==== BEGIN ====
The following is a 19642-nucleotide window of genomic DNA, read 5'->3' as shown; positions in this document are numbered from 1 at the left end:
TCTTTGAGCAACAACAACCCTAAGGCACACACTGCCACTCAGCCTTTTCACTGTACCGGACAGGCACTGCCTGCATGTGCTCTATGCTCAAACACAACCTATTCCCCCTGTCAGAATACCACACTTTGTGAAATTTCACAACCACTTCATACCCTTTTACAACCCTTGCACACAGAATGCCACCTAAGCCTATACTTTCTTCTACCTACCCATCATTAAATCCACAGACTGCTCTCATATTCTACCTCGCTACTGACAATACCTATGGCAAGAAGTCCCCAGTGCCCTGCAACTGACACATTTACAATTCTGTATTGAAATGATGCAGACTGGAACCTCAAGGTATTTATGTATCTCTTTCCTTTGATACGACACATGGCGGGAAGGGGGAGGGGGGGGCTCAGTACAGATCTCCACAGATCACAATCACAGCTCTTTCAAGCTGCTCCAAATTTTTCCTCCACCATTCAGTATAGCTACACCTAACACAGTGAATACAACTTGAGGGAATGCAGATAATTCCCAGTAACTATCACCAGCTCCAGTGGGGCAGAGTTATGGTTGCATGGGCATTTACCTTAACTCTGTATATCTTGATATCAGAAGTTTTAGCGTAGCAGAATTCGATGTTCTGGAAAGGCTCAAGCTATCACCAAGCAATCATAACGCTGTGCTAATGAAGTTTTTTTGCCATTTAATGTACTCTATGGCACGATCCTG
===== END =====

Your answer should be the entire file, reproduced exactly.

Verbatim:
The following is a 19642-nucleotide window of genomic DNA, read 5'->3' as shown; positions in this document are numbered from 1 at the left end:
TCTTTGAGCAACAACAACCCTAAGGCACACACTGCCACTCAGCCTTTTCACTGTACCGGACAGGCACTGCCTGCATGTGCTCTATGCTCAAACACAACCTATTCCCCCTGTCAGAATACCACACTTTGTGAAATTTCACAACCACTTCATACCCTTTTACAACCCTTGCACACAGAATGCCACCTAAGCCTATACTTTCTTCTACCTACCCATCATTAAATCCACAGACTGCTCTCATATTCTACCTCGCTACTGACAATACCTATGGCAAGAAGTCCCCAGTGCCCTGCAACTGACACATTTACAATTCTGTATTGAAATGATGCAGACTGGAACCTCAAGGTATTTATGTATCTCTTTCCTTTGATACGACACATGGCGGGAAGGGGGAGGGGGGGGCTCAGTACAGATCTCCACAGATCACAATCACAGCTCTTTCAAGCTGCTCCAAATTTTTCCTCCACCATTCAGTATAGCTACACCTAACACAGTGAATACAACTTGAGGGAATGCAGATAATTCCCAGTAACTATCACCAGCTCCAGTGGGGCAGAGTTATGGTTGCATGGGCATTTACCTTAACTCTGTATATCTTGATATCAGAAGTTTTAGCGTAGCAGAATTCGATGTTCTGGAAAGGCTCAAGCTATCACCAAGCAATCATAACGCTGTGCTAATGAAGTTTTTTTGCCATTTAATGTACTCTATGGCACGATCCTG